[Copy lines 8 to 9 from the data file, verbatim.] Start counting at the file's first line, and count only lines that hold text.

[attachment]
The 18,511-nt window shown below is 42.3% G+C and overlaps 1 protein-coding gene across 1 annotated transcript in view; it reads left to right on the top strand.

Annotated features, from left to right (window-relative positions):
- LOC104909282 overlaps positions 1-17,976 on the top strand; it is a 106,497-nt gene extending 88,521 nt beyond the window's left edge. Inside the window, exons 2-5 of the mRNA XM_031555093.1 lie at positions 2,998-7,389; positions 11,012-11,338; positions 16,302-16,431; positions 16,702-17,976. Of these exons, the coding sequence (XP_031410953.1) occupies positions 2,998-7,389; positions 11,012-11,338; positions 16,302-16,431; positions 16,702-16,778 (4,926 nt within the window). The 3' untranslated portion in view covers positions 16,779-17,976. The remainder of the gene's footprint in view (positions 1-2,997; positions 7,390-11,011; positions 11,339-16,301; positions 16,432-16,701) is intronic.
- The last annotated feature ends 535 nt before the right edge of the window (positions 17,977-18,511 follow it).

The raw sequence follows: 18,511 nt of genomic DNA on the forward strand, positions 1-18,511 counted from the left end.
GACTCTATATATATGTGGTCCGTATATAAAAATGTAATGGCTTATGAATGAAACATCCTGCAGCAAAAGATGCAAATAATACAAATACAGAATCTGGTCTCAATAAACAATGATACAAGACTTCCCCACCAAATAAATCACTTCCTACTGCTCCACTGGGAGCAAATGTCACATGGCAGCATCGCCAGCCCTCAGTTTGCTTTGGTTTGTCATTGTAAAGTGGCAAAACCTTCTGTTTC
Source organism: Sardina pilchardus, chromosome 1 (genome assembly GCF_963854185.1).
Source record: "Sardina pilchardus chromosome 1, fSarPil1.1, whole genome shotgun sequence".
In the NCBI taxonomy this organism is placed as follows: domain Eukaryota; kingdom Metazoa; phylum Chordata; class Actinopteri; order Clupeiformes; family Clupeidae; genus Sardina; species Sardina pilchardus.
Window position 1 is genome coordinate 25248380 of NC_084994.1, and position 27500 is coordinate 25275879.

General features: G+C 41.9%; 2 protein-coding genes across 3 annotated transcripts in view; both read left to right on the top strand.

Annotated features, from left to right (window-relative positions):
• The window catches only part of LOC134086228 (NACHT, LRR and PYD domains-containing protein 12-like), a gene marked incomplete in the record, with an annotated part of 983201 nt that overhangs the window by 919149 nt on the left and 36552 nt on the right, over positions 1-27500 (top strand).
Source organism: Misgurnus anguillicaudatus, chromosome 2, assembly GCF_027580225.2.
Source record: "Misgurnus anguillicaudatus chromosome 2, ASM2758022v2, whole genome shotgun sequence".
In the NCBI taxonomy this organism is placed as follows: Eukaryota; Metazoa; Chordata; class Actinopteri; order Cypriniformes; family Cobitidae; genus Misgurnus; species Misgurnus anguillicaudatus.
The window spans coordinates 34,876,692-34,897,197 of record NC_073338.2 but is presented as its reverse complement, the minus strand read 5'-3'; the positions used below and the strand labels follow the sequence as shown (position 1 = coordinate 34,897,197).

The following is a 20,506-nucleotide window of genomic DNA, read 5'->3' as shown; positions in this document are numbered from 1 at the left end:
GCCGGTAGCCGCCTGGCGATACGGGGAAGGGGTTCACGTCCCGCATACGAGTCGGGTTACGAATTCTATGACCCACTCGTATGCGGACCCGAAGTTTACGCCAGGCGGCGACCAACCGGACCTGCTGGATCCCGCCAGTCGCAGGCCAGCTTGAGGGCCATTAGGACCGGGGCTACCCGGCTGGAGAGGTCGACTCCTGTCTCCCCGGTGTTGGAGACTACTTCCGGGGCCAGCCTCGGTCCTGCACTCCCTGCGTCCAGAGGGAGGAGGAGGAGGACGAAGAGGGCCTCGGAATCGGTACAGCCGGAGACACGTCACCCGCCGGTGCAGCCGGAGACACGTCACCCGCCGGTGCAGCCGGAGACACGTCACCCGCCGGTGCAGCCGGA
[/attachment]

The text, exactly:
Source record: "Sardina pilchardus chromosome 1, fSarPil1.1, whole genome shotgun sequence".
In the NCBI taxonomy this organism is placed as follows: domain Eukaryota; kingdom Metazoa; phylum Chordata; class Actinopteri; order Clupeiformes; family Clupeidae; genus Sardina; species Sardina pilchardus.